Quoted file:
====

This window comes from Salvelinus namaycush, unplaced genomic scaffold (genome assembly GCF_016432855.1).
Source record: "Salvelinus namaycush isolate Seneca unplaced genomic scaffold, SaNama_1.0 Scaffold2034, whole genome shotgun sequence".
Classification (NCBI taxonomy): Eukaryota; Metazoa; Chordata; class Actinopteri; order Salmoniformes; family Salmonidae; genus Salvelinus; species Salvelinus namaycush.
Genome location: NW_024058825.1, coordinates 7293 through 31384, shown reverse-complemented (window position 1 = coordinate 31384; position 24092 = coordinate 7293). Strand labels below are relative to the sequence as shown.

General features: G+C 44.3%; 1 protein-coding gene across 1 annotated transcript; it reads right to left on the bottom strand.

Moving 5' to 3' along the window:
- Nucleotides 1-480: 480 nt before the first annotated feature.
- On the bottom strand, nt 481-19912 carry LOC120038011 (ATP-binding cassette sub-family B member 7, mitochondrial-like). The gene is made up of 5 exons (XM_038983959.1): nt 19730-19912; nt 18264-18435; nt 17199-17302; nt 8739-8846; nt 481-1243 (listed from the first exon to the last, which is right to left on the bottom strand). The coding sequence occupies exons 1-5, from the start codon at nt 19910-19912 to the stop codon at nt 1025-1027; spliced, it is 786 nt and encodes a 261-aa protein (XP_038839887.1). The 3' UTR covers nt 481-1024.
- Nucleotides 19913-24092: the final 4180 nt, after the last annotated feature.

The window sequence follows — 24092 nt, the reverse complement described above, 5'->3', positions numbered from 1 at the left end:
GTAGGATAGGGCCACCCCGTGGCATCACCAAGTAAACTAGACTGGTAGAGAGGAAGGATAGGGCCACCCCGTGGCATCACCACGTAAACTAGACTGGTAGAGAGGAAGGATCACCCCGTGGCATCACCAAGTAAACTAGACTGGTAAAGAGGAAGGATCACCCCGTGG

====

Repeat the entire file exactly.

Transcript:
This window comes from Salvelinus namaycush, unplaced genomic scaffold (genome assembly GCF_016432855.1).
Source record: "Salvelinus namaycush isolate Seneca unplaced genomic scaffold, SaNama_1.0 Scaffold2034, whole genome shotgun sequence".
Classification (NCBI taxonomy): Eukaryota; Metazoa; Chordata; class Actinopteri; order Salmoniformes; family Salmonidae; genus Salvelinus; species Salvelinus namaycush.
Genome location: NW_024058825.1, coordinates 7293 through 31384, shown reverse-complemented (window position 1 = coordinate 31384; position 24092 = coordinate 7293). Strand labels below are relative to the sequence as shown.

General features: G+C 44.3%; 1 protein-coding gene across 1 annotated transcript; it reads right to left on the bottom strand.

Moving 5' to 3' along the window:
- Nucleotides 1-480: 480 nt before the first annotated feature.
- On the bottom strand, nt 481-19912 carry LOC120038011 (ATP-binding cassette sub-family B member 7, mitochondrial-like). The gene is made up of 5 exons (XM_038983959.1): nt 19730-19912; nt 18264-18435; nt 17199-17302; nt 8739-8846; nt 481-1243 (listed from the first exon to the last, which is right to left on the bottom strand). The coding sequence occupies exons 1-5, from the start codon at nt 19910-19912 to the stop codon at nt 1025-1027; spliced, it is 786 nt and encodes a 261-aa protein (XP_038839887.1). The 3' UTR covers nt 481-1024.
- Nucleotides 19913-24092: the final 4180 nt, after the last annotated feature.

The window sequence follows — 24092 nt, the reverse complement described above, 5'->3', positions numbered from 1 at the left end:
GTAGGATAGGGCCACCCCGTGGCATCACCAAGTAAACTAGACTGGTAGAGAGGAAGGATAGGGCCACCCCGTGGCATCACCACGTAAACTAGACTGGTAGAGAGGAAGGATCACCCCGTGGCATCACCAAGTAAACTAGACTGGTAAAGAGGAAGGATCACCCCGTGG